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- Assay Type Competitive ELISA
- Sample Types Tissue Extracts
- Sensitivity 197.8 pg/mL.
- Species 20-Hydroxyecdysone is identical across species
- Assay Duration 2.5 Hours
- Samples/Plate 39 in Duplicate
- Readout Colorimetric, 450 nm
- Standard Curve
The 20-Hydroxyecdysone ELISA Kit quantitatively measures 20-Hydroxyecdysone in tissue extracts. The 20-Hydroxyecdysone ELISA Kit is a competitive ELISA with a run time of 2.5 hours. Please read the complete kit insert for more information before performing this assay.
Use our provided 20-Hydroxyecdysone standard to generate a standard curve for the assay. Pipette the standards or diluted samples into a transparent microtiter plate coated with our goat anti-rabbit IgG antibody. Add the 20-Hydroxyecdysone peroxidase conjugate and the 20-Hydroxyecdysone polyclonal rabbit antibody. Then incubate the mixture covered at room temperature, shaking for 2 hours. The immunological reaction occurs between the anti-20-Hydroxyecdysone antibody, the 20-Hydroxyecdysone antigen in the sample or standard, and the 20-Hydroxyecdysone-peroxidase conjugate. As the 20-Hydroxyecdysone concentration in the sample increases, the bound 20-Hydroxyecdysone-peroxidase conjugate decreases, causing a decrease in signal and vice versa.
After the 2-hour incubation, wash away the excess 20-Hydroxyecdysone-peroxidase conjugate and add the TMB substrate. The TMB substrate reacts with the bound 20-Hydroxyecdysone-peroxidase conjugate generating a signal detected by a plate reader at 450nm. Use the intensity and the standard curve to calculate the 20-Hydroxyecdysone concentration in the samples.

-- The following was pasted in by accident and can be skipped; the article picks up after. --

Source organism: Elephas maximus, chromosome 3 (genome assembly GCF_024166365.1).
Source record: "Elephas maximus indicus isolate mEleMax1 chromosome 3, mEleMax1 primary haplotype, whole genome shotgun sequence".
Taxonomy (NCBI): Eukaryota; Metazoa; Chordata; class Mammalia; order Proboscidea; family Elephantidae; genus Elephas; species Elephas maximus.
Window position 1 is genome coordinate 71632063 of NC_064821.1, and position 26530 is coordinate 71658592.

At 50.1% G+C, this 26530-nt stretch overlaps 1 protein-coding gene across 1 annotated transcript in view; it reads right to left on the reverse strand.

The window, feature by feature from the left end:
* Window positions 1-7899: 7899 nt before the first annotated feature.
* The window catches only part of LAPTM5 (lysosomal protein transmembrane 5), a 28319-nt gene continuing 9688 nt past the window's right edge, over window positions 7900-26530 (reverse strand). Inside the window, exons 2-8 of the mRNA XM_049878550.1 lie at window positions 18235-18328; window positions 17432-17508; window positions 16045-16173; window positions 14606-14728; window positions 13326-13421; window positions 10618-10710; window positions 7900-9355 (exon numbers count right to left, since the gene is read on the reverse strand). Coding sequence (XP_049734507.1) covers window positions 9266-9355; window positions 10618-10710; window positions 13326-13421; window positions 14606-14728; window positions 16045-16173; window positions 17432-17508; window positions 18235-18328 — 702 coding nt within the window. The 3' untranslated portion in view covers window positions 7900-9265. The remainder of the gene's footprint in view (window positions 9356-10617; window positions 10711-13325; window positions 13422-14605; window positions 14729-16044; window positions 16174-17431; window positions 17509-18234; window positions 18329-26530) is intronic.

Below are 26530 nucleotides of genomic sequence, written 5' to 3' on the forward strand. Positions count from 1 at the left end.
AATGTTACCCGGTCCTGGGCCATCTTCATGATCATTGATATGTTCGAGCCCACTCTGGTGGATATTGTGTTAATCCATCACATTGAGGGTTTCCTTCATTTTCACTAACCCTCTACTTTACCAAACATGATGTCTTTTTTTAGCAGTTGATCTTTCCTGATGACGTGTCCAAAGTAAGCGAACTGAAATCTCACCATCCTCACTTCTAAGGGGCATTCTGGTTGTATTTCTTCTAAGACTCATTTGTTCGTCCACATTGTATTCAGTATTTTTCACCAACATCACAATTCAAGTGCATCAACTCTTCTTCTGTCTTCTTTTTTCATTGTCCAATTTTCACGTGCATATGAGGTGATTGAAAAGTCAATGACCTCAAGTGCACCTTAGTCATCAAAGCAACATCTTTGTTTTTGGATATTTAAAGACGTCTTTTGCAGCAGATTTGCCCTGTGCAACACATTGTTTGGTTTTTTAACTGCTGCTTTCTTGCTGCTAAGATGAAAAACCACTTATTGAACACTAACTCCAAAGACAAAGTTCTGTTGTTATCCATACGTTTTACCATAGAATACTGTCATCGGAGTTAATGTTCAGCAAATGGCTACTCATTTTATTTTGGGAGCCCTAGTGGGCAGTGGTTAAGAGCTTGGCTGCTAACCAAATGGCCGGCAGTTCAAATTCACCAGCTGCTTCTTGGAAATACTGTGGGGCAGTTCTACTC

The first insect molting hormone, Ecdysone, was isolated from silkworm pupae in 1954. Later in 1996, 20-hydroxyecdysone was identified and recognized as a derivative of Ecdysone. Ecdysone and its derivatives were identified as a group of steroid hormones that regulate metamorphosis, cell death, and reproduction in arthropods and as a widely distributed steroid in plant species, spanning around one million species. During metamorphosis, the level of 20-hydroxyecdysone in the insect body changes and activates signaling through an ecdysone receptor to mature the larval and/or chrysalis into an adult insect. 20-hydroxyecdyone hormone in plants has also gained interest because of the potential role of the hormone in facilitating the defense mechanisms of plants against insects.
Recent studies have also discovered the ability of 20-hydroxyecdysone to increase osteogenesis and bone mass by reducing cartilage degradation and increasing protein synthesis in humans. Thus 20-hydroxyecdysone has recently gained medical research interest in the treatment of osteoporosis and marketing interest for bodybuilding supplements to increase muscle mass.